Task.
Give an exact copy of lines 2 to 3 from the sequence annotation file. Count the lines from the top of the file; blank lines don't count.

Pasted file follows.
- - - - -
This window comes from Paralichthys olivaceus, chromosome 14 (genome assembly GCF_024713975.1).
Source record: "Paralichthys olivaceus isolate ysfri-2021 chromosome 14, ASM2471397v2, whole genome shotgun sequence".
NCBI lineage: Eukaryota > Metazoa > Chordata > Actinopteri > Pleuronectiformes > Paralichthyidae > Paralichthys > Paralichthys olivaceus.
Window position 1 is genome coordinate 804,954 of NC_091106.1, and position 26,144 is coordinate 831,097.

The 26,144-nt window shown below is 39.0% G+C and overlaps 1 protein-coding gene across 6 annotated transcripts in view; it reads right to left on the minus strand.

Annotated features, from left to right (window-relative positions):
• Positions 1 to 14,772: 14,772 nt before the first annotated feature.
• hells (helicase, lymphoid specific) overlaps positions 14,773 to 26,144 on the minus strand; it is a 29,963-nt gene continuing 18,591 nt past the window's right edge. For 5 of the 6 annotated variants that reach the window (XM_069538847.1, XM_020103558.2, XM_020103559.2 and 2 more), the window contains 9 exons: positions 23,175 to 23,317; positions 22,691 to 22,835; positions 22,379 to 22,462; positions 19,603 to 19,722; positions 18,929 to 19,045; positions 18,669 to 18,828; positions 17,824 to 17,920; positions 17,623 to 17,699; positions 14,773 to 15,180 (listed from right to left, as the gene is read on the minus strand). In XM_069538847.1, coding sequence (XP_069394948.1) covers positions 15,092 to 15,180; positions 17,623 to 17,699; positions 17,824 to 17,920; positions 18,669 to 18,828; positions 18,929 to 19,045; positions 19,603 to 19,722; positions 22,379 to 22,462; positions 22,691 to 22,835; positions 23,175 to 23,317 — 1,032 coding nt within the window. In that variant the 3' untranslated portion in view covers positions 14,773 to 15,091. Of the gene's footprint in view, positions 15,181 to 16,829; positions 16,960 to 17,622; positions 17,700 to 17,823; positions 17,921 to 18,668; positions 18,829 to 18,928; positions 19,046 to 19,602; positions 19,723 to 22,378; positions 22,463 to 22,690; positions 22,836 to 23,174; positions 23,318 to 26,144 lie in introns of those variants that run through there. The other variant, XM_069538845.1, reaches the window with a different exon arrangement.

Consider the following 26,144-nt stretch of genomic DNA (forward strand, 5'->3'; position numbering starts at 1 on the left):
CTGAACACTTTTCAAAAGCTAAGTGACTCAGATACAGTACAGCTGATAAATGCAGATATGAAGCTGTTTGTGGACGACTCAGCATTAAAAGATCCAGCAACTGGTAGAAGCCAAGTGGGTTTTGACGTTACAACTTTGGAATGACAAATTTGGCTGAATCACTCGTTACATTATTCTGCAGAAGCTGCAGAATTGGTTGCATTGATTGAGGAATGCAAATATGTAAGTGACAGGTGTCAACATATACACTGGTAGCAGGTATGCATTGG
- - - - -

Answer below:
Source record: "Paralichthys olivaceus isolate ysfri-2021 chromosome 14, ASM2471397v2, whole genome shotgun sequence".
NCBI lineage: Eukaryota > Metazoa > Chordata > Actinopteri > Pleuronectiformes > Paralichthyidae > Paralichthys > Paralichthys olivaceus.